Disputes across boundaries enter into the realm of all conflict management. Conflict between centres is the problem on which efforts need to focus. Escalation in space and parties can be controlled by invoking the regional dimensions of the conflict, using third-party neighbours and regional organisations to dampen the conflict, urge negotiations and respect for common values, and care for borderland populations.
In the Mediterranean islands disputes, the EU’s refusal to side with its members, Spain and Greece, and instead urge restraint, removed the Union as a mediator but did much to calm the tension. Other regional organisations, such as the AU, the Association of South East Asian Nations (ASEAN), and the Organisation of American States (OAS) have been similarly helpful in boundary disputes among their members. On the other hand, such organisations are often impeded from acting as mediators, and mediation needs to come from an external source with a certain amount of standing, often the US or the UN, but in the Beagle Channel boundary dispute between Argentina and Chile it was the Vatican. Regional organisations are, after all, groups of members, who may be involved in the conflict, too close to it to be effective mediators.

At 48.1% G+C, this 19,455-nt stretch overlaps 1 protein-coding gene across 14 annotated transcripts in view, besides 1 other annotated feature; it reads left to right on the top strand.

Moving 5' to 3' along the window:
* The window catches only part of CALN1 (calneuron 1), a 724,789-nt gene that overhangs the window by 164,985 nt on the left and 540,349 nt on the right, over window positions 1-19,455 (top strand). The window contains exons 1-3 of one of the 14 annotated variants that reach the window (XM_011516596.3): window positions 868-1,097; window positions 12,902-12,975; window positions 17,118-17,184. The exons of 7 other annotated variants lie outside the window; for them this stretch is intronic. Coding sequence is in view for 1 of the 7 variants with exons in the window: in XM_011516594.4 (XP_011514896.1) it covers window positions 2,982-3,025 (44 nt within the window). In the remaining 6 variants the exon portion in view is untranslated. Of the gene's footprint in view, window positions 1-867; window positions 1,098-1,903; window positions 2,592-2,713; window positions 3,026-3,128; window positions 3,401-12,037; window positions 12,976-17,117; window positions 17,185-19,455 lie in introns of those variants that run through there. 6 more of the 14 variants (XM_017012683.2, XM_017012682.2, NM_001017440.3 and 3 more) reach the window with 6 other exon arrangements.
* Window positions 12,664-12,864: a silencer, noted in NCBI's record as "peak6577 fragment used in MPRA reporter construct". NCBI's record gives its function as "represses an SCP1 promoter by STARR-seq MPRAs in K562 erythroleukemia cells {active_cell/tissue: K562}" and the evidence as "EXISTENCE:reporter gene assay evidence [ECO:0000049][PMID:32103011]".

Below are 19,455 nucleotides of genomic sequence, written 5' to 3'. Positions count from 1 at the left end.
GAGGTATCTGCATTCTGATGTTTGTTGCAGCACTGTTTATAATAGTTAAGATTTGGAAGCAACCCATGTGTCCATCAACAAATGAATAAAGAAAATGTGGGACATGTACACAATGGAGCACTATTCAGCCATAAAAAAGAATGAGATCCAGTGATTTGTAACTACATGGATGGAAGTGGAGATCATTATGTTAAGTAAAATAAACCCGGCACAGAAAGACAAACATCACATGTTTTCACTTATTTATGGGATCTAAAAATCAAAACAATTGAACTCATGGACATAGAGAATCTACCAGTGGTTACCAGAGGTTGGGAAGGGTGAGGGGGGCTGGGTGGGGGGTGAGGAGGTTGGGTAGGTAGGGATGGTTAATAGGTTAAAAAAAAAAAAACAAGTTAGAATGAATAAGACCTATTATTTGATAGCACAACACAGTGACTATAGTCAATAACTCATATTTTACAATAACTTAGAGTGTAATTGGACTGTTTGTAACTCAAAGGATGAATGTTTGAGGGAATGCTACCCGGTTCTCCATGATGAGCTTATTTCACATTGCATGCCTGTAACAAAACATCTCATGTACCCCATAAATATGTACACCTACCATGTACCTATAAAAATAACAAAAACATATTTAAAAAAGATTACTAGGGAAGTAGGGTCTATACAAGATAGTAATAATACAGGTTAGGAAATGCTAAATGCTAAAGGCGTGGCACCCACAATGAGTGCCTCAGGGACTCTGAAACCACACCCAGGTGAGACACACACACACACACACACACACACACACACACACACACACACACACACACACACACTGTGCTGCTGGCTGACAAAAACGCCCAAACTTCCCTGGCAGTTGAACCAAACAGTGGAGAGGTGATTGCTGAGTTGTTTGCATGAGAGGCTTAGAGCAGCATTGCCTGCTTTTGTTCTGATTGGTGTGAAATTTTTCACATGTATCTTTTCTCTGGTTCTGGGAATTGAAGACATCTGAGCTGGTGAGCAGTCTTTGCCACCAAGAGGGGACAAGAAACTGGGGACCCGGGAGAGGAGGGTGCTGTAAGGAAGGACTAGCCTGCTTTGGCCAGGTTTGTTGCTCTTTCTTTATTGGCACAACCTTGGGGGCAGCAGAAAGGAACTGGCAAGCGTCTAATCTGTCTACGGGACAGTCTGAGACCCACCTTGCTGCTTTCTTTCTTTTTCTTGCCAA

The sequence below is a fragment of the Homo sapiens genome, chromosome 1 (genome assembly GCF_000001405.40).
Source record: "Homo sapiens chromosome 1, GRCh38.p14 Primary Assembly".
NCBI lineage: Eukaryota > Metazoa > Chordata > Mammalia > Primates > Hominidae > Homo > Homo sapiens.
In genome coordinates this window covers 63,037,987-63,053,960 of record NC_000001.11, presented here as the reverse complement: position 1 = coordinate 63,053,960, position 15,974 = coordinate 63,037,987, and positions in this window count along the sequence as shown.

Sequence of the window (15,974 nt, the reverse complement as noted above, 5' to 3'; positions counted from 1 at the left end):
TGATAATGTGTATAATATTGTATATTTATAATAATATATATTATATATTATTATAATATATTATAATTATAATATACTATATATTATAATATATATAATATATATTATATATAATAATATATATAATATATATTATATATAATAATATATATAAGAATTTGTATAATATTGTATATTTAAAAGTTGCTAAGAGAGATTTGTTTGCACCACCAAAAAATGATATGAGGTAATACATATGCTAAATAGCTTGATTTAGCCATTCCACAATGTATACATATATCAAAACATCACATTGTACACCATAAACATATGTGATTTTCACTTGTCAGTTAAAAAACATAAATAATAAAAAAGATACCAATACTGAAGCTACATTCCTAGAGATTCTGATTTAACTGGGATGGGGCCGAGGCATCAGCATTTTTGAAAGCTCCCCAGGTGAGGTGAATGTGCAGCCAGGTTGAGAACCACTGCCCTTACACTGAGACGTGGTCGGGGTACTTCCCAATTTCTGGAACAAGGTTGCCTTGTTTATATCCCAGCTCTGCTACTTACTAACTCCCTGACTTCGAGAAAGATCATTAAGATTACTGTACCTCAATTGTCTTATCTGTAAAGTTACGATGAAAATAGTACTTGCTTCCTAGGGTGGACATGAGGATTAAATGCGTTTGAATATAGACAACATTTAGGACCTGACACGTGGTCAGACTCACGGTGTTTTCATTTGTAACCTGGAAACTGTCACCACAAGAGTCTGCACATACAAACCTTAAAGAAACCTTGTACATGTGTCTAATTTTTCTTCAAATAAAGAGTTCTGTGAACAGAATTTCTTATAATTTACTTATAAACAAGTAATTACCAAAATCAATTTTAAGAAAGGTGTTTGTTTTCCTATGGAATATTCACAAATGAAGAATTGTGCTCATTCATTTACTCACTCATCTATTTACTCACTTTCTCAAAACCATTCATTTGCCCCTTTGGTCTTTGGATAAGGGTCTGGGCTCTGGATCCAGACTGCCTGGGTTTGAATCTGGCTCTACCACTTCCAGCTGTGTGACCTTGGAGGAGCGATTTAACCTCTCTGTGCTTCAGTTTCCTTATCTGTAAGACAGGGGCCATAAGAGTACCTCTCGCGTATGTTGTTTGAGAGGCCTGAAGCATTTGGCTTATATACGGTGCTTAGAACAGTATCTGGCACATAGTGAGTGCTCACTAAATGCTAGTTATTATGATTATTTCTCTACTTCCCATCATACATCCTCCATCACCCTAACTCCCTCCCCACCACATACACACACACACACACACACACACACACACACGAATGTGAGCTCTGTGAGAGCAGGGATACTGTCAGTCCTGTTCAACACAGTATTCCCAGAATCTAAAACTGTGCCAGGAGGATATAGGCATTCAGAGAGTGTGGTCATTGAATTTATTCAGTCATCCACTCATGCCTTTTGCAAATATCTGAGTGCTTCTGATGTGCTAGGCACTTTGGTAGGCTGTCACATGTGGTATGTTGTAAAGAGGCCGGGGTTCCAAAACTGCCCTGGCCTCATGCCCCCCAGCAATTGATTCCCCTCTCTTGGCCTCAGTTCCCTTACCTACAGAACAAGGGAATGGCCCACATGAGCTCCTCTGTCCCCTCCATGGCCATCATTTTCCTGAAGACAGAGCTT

Despite the difficulties boundary disputes present, the world is well-equipped to act as peacemaker. There is plenty of expertise and many examples of effective conflict management (reducing the conflict from a violent to a political stage) and conflict resolution (settling the issues at dispute). Countries, often assisted by NGOs, need to be ready and willing to limit and mediate conflicts, despite the conflicting parties’ frequent resistance to third-party involvement and the ‘internationalisation’ of their conflict (even while they look for foreign support). Parties in conflict need help, even if they are unwilling to admit it. Often they overcome their unwillingness, only when they find themselves painfully stalemated in their efforts, hence the difficulty of, but crying need for, preventive efforts.